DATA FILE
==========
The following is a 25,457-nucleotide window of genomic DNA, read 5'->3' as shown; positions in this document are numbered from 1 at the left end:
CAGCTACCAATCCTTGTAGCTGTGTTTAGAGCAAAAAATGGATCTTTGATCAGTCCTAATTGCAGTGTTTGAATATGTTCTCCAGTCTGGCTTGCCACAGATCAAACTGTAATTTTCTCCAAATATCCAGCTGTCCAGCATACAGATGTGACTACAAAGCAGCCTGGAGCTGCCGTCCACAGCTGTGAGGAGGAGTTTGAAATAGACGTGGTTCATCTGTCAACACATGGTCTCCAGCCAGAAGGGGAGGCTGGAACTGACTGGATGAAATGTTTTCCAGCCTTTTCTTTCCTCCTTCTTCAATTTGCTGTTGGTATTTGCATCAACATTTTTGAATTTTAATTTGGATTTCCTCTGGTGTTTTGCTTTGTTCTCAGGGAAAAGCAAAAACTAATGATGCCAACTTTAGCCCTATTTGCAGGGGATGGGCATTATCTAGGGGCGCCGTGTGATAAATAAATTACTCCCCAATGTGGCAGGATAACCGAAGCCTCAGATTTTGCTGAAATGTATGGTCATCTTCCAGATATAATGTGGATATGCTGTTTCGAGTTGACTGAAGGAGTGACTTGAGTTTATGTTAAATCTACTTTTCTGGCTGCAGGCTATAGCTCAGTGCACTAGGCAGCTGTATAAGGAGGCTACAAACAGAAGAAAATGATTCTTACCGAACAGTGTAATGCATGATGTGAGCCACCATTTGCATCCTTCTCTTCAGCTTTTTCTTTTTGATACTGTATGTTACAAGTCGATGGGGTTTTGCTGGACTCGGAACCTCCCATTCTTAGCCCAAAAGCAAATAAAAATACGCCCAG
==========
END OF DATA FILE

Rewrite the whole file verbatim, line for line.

The following is a 25,457-nucleotide window of genomic DNA, read 5'->3' as shown; positions in this document are numbered from 1 at the left end:
CAGCTACCAATCCTTGTAGCTGTGTTTAGAGCAAAAAATGGATCTTTGATCAGTCCTAATTGCAGTGTTTGAATATGTTCTCCAGTCTGGCTTGCCACAGATCAAACTGTAATTTTCTCCAAATATCCAGCTGTCCAGCATACAGATGTGACTACAAAGCAGCCTGGAGCTGCCGTCCACAGCTGTGAGGAGGAGTTTGAAATAGACGTGGTTCATCTGTCAACACATGGTCTCCAGCCAGAAGGGGAGGCTGGAACTGACTGGATGAAATGTTTTCCAGCCTTTTCTTTCCTCCTTCTTCAATTTGCTGTTGGTATTTGCATCAACATTTTTGAATTTTAATTTGGATTTCCTCTGGTGTTTTGCTTTGTTCTCAGGGAAAAGCAAAAACTAATGATGCCAACTTTAGCCCTATTTGCAGGGGATGGGCATTATCTAGGGGCGCCGTGTGATAAATAAATTACTCCCCAATGTGGCAGGATAACCGAAGCCTCAGATTTTGCTGAAATGTATGGTCATCTTCCAGATATAATGTGGATATGCTGTTTCGAGTTGACTGAAGGAGTGACTTGAGTTTATGTTAAATCTACTTTTCTGGCTGCAGGCTATAGCTCAGTGCACTAGGCAGCTGTATAAGGAGGCTACAAACAGAAGAAAATGATTCTTACCGAACAGTGTAATGCATGATGTGAGCCACCATTTGCATCCTTCTCTTCAGCTTTTTCTTTTTGATACTGTATGTTACAAGTCGATGGGGTTTTGCTGGACTCGGAACCTCCCATTCTTAGCCCAAAAGCAAATAAAAATACGCCCAG